How 3 developers used core ml to run ai models on an iphone venturebeat

Apple launched Core ML, a framework designed to speed up machine learning tasks, alongside iOS 11 in May 2017. The Cupertino company shipped its first chip purpose-built for AI, the A11 Bionic, in last year’s iPhone X. And at the 2018 Worldwide Developers Conference (WWDC), it took the wraps off Core ML 2, a new and improved version of Core ML; and Create ML, a GPU-accelerated tool for native AI model training on Macs.

That’s impressive progress in a year, but the fact remains that smartphone AI is in its infancy; there are plenty of challenges to overcome. To get a better sense of them, VentureBeat spoke to iOS developers using Core ML today for language translation, object detection, and style transfer. Here’s what they had to say.


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“We were using techniques developed at the Institute,” he said — specifically for style transfer, a technique of recomposing paintings, pictures, or sketches in the style of other images. “We already had implementations for these neural networks and artificial intelligence techniques [on desktop], so we thought it would be cool to port them to the iPhone.”

In machine learning, neural networks — computing architectures loosely based on the physiology of the human brain — consist of layers that contain nodes. Nodes are akin to neurons — they’re where data fed into the network is combined with coefficients called weights, which assign significance to the inputs by dampening or amplifying them. Deep neural networks consist of multiple layers and multiple nodes, and the term generally speaking (but not always) is a corollary for accuracy.

That’s not to say the Polarr team hasn’t tried. It has pushed iOS devices to the limit in the lab, with models that ramp up processor and graphics chip usage to 100 percent within the first five seconds of run time. But the drawbacks have been severe — the entire operating system becomes unresponsive; the screen and back panel become uncomfortably hot; and the battery life drains quickly.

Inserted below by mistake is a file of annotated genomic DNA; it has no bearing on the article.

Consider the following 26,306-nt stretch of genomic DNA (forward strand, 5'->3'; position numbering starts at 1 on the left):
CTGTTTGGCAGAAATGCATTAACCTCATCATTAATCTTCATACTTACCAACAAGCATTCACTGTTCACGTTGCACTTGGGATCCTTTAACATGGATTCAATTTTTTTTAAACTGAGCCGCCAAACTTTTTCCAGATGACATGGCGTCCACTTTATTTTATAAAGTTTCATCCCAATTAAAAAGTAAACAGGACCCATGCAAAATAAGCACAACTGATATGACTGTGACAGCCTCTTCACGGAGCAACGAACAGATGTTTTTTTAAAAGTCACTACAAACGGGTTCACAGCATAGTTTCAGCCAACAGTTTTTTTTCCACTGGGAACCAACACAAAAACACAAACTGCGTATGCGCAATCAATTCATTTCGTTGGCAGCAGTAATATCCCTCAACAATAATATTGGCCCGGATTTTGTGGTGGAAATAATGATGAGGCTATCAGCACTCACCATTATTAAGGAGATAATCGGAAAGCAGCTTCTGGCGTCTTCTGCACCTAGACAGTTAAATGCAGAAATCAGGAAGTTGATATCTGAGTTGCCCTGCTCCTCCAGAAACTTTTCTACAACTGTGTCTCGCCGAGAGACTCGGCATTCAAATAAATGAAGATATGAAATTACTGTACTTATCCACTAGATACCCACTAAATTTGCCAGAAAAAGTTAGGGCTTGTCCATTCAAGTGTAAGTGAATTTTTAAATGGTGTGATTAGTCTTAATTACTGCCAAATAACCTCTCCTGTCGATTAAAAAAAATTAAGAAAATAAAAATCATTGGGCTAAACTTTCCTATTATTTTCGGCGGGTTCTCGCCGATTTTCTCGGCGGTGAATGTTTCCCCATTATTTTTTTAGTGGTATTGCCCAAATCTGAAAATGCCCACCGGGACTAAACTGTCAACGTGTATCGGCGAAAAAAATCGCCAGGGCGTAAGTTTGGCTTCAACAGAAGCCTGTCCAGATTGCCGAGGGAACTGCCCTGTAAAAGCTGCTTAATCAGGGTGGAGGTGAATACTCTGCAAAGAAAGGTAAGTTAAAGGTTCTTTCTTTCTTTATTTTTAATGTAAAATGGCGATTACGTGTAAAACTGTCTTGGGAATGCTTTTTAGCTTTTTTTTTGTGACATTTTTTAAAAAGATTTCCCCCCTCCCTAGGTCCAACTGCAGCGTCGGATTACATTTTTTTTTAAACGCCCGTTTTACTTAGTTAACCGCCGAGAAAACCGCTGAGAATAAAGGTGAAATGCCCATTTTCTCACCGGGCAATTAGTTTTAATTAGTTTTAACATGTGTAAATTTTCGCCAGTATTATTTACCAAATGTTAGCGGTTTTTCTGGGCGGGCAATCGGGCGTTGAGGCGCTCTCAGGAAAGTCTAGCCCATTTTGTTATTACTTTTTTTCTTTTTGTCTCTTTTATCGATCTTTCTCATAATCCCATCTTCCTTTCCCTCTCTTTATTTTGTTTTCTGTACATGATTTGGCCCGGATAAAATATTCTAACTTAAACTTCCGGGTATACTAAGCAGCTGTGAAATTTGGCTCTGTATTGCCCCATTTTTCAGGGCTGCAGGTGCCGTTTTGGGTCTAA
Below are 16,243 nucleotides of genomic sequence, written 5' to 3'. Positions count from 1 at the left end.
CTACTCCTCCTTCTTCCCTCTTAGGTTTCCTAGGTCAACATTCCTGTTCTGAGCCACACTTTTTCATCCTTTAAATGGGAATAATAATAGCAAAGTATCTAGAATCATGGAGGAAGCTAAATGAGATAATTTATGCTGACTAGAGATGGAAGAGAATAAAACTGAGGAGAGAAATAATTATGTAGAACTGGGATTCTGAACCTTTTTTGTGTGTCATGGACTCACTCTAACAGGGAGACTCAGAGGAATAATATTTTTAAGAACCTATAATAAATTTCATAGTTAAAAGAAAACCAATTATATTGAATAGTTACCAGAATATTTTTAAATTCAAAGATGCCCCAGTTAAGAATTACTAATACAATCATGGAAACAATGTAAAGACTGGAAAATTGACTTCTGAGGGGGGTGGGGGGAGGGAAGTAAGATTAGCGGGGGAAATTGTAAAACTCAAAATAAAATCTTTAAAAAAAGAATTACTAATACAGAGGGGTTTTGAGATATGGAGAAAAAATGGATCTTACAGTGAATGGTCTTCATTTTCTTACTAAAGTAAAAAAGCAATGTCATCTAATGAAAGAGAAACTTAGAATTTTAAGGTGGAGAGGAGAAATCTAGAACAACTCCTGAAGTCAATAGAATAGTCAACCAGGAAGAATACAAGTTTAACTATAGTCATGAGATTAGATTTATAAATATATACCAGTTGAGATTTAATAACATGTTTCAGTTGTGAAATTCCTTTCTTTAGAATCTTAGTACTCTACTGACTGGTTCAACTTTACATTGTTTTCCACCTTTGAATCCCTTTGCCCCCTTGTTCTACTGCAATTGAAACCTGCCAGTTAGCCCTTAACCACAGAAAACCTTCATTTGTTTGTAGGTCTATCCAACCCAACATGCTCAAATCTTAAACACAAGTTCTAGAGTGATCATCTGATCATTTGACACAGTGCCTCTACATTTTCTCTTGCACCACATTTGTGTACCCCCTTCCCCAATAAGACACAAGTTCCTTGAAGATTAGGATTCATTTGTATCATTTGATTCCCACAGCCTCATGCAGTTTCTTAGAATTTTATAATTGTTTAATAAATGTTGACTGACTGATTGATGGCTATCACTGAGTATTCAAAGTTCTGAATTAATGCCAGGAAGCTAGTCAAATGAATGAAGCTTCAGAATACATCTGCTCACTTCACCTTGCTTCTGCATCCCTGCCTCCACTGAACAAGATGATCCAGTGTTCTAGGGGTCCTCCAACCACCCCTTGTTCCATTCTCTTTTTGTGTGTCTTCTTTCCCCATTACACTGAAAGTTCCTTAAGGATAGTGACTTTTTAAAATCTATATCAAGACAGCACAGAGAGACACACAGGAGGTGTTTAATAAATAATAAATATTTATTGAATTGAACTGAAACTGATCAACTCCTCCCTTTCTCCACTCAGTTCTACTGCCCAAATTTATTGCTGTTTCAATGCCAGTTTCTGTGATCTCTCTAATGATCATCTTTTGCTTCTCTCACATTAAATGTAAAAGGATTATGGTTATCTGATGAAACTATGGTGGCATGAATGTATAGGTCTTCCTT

In fairness to Apple, Core ML 2 introduces a number of improvements. It’s 30 percent faster thanks to a technique called batch prediction. It supports 16-bit floating point and all levels of quantization down to 1 bit. And it ships with a model converter that works with Facebook’s Caffe and Caffe2, Keras, scikit-learn, XGBoost, LibSVM, and Google’s TensorFlow Lite frameworks.

“For the future, it would make sense for Apple to start releasing more pretrained models based on their own big data,” he wrote in an email. “Smaller developers don’t have access to large amounts of data or the resources to do long training runs, so there are some things that are impractical even if you have the expertise. For example, it would be nice if there was a way to build an image classifier that didn’t require you to bring your own dataset — ideally you’d just declare the objects you want it to recognize and it just works — Apple’s cloud builds the model for you, using their data.”

“The thing most on top of my mind is to understand GPU/CPU and thermal throttling,” he wrote in an email. “For example, you know [how] a lot of PC games … tell you the FPS and plot a curve for extended gameplay? As a developer, it would be amazing if CoreML could do that for models. You’d load it up, it would tell you when the GPU starts to throttle, and based on that produce a list of performance reports for other devices (iPhone 5, 6, 7, 8, X). If Apple doesn’t do this, I’m sure some startup will be formed just for this sort of thing.”